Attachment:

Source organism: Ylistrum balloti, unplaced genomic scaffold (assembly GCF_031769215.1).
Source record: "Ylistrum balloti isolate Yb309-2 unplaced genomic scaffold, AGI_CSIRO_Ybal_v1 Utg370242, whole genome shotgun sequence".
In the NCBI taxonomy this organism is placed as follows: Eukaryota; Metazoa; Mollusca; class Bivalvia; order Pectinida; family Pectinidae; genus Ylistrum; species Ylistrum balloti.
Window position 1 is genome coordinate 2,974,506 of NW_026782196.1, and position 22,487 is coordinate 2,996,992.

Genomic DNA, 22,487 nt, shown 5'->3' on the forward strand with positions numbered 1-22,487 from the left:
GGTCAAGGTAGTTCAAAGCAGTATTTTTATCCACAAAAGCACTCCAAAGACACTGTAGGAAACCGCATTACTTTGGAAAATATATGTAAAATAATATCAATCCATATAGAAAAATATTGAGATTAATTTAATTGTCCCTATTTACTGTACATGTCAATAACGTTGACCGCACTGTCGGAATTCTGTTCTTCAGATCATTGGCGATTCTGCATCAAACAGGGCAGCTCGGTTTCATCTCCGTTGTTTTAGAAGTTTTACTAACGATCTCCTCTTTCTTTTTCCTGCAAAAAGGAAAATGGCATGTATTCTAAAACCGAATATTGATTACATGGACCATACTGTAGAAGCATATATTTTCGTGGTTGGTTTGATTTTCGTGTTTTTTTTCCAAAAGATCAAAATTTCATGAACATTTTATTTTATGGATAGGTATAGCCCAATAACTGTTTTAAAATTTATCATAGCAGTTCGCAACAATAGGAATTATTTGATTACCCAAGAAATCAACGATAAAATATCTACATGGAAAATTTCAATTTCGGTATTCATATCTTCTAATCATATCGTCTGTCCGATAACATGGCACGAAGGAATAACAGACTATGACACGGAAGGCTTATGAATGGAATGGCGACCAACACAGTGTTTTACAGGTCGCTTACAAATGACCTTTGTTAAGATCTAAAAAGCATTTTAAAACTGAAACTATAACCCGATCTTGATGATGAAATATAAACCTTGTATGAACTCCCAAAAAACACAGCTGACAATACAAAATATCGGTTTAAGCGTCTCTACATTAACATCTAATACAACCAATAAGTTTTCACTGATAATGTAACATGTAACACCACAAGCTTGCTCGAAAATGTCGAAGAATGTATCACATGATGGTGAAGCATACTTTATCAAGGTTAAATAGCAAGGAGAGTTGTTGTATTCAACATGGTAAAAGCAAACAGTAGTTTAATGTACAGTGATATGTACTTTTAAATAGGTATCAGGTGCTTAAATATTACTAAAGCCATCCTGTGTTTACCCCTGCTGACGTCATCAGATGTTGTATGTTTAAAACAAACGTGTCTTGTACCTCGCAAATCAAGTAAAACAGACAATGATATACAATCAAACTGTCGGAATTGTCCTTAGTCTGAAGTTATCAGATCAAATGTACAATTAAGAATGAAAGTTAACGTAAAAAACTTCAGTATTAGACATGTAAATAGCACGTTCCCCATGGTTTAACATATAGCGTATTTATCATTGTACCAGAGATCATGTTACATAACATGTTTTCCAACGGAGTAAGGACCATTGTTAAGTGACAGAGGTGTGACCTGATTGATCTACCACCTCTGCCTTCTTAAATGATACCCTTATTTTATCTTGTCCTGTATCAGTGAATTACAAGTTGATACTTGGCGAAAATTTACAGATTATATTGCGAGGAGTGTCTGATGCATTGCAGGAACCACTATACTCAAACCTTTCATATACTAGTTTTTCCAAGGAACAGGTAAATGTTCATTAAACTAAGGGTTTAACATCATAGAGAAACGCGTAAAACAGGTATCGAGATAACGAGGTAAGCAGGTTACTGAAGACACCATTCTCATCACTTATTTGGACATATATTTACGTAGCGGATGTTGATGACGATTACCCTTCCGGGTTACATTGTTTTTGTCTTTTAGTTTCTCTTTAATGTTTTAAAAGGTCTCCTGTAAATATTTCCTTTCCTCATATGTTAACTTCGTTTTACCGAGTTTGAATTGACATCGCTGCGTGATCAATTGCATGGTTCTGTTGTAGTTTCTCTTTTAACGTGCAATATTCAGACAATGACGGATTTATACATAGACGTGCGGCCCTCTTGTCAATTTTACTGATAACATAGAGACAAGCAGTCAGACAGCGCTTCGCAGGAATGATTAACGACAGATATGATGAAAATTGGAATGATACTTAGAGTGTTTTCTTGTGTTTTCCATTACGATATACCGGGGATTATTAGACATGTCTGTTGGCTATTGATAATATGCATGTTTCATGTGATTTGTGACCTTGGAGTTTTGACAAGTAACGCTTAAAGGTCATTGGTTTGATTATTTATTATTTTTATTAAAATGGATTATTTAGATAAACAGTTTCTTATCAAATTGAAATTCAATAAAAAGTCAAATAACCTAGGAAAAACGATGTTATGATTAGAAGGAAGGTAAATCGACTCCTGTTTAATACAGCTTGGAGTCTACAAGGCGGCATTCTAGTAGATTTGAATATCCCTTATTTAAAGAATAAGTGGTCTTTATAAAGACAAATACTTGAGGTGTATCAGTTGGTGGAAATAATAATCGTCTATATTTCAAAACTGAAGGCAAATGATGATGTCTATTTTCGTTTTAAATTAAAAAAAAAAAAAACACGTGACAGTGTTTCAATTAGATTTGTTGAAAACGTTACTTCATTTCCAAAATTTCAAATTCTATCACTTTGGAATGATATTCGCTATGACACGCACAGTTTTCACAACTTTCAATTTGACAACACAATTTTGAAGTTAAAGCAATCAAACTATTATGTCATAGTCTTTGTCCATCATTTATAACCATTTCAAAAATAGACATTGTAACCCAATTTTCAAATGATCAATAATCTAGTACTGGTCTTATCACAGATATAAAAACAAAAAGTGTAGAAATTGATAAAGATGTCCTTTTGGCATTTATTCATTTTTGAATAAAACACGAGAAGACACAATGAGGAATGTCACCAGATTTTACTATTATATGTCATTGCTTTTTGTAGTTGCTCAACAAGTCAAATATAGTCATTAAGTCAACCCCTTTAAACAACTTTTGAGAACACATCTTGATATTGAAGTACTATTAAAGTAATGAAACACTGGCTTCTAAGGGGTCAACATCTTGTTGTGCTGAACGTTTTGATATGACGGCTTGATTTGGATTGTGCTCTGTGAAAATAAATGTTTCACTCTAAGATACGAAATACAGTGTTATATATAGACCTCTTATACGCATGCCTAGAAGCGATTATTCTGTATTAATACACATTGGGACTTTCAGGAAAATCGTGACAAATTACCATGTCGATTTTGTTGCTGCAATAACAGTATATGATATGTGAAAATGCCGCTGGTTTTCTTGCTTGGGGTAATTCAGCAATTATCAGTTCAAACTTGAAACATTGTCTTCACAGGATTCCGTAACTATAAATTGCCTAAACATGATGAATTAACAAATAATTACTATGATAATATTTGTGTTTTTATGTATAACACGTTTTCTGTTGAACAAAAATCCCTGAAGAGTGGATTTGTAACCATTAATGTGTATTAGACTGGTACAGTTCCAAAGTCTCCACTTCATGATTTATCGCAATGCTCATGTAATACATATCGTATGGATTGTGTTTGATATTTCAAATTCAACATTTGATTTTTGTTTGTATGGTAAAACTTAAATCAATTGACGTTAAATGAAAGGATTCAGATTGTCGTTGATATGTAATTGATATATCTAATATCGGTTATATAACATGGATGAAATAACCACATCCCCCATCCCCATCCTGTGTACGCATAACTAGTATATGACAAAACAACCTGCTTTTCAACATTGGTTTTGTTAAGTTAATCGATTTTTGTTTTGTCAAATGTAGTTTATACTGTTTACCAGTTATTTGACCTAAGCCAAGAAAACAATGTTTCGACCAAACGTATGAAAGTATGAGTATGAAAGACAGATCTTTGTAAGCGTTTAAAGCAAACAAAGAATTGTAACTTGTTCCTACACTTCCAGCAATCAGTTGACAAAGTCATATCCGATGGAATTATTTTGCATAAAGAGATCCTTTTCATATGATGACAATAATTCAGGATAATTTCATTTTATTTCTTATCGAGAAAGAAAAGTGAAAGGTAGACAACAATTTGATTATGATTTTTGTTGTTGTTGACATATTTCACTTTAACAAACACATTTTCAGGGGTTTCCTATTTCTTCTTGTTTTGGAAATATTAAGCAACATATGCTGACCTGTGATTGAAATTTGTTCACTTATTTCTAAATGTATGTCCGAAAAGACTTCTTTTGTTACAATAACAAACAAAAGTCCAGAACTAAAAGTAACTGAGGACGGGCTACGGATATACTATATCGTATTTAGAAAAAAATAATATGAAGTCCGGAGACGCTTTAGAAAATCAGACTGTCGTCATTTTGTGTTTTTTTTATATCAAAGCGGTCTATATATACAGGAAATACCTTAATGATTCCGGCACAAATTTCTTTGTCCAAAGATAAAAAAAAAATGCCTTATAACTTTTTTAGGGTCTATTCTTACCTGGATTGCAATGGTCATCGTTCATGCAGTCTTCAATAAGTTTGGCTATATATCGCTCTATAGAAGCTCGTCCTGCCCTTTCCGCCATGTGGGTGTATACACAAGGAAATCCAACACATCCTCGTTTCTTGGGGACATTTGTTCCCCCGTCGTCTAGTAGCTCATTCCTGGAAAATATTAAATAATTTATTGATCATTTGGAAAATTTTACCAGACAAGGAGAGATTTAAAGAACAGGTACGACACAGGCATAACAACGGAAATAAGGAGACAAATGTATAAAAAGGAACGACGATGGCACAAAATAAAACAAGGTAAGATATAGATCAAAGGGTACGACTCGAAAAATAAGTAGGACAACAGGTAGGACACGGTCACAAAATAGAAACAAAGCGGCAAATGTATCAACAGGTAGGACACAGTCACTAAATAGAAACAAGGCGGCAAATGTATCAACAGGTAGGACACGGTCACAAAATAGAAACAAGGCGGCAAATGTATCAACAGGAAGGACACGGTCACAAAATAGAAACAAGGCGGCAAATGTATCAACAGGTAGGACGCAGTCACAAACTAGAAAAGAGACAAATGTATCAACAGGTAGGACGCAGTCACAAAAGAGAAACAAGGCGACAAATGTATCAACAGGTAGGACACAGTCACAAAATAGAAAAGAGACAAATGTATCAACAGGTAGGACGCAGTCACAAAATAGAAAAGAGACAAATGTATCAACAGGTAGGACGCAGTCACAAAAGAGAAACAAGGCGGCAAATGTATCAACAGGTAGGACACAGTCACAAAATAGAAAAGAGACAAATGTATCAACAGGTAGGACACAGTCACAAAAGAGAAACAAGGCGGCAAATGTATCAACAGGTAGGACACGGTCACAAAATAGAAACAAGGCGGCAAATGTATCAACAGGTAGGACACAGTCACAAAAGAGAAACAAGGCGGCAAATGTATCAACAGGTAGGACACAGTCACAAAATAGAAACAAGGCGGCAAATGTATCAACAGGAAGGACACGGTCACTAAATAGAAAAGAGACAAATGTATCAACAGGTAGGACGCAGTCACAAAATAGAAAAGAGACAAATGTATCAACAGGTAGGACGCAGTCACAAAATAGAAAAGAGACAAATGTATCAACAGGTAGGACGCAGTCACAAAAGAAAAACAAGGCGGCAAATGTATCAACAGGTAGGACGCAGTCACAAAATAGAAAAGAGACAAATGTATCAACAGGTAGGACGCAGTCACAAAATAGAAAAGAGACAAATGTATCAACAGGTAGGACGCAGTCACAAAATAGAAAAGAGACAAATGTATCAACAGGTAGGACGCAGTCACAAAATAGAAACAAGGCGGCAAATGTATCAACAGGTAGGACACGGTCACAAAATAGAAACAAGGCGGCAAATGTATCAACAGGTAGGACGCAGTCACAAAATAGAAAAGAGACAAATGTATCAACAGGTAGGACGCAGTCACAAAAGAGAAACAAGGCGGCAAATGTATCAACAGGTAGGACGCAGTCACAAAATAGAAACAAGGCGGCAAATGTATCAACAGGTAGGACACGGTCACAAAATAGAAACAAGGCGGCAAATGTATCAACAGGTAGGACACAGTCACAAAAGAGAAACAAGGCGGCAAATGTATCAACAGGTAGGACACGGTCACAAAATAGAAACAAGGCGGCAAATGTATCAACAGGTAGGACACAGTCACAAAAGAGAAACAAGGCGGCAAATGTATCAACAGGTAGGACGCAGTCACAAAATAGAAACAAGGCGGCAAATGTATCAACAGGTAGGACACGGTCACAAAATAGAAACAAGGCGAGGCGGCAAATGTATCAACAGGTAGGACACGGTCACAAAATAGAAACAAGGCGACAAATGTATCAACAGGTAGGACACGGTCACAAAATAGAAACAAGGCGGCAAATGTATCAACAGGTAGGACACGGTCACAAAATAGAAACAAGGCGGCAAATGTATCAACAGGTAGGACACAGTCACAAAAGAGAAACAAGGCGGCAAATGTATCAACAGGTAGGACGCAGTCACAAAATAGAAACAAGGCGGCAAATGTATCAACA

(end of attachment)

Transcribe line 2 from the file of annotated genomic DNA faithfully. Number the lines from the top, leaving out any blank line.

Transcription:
Source record: "Ylistrum balloti isolate Yb309-2 unplaced genomic scaffold, AGI_CSIRO_Ybal_v1 Utg370242, whole genome shotgun sequence".